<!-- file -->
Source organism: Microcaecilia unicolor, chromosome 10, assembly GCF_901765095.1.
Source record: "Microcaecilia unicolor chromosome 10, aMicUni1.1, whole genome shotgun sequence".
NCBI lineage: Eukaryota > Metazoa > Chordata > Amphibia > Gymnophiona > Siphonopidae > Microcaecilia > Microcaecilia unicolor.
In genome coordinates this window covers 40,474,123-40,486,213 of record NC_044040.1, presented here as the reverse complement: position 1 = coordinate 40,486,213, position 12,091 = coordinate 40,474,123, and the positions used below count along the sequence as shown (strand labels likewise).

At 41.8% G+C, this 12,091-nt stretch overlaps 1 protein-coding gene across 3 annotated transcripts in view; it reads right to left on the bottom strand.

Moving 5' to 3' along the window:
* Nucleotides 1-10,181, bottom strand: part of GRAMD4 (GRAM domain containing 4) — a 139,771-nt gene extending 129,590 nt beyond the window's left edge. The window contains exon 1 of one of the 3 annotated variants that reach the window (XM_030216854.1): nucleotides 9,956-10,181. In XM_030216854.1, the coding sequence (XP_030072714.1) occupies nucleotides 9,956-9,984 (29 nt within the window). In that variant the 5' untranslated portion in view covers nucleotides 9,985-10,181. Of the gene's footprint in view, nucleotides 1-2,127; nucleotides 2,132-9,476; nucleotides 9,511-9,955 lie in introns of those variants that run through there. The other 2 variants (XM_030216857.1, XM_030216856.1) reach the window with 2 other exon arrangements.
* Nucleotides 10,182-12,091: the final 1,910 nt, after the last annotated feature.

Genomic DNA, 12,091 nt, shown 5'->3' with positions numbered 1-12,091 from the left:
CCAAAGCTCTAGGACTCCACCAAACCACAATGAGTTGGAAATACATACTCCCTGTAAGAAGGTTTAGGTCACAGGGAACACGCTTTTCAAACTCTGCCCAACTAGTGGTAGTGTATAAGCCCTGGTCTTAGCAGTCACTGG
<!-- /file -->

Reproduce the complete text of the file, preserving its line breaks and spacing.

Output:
Source organism: Microcaecilia unicolor, chromosome 10, assembly GCF_901765095.1.
Source record: "Microcaecilia unicolor chromosome 10, aMicUni1.1, whole genome shotgun sequence".
NCBI lineage: Eukaryota > Metazoa > Chordata > Amphibia > Gymnophiona > Siphonopidae > Microcaecilia > Microcaecilia unicolor.
In genome coordinates this window covers 40,474,123-40,486,213 of record NC_044040.1, presented here as the reverse complement: position 1 = coordinate 40,486,213, position 12,091 = coordinate 40,474,123, and the positions used below count along the sequence as shown (strand labels likewise).

At 41.8% G+C, this 12,091-nt stretch overlaps 1 protein-coding gene across 3 annotated transcripts in view; it reads right to left on the bottom strand.

Moving 5' to 3' along the window:
* Nucleotides 1-10,181, bottom strand: part of GRAMD4 (GRAM domain containing 4) — a 139,771-nt gene extending 129,590 nt beyond the window's left edge. The window contains exon 1 of one of the 3 annotated variants that reach the window (XM_030216854.1): nucleotides 9,956-10,181. In XM_030216854.1, the coding sequence (XP_030072714.1) occupies nucleotides 9,956-9,984 (29 nt within the window). In that variant the 5' untranslated portion in view covers nucleotides 9,985-10,181. Of the gene's footprint in view, nucleotides 1-2,127; nucleotides 2,132-9,476; nucleotides 9,511-9,955 lie in introns of those variants that run through there. The other 2 variants (XM_030216857.1, XM_030216856.1) reach the window with 2 other exon arrangements.
* Nucleotides 10,182-12,091: the final 1,910 nt, after the last annotated feature.

Genomic DNA, 12,091 nt, shown 5'->3' with positions numbered 1-12,091 from the left:
CCAAAGCTCTAGGACTCCACCAAACCACAATGAGTTGGAAATACATACTCCCTGTAAGAAGGTTTAGGTCACAGGGAACACGCTTTTCAAACTCTGCCCAACTAGTGGTAGTGTATAAGCCCTGGTCTTAGCAGTCACTGG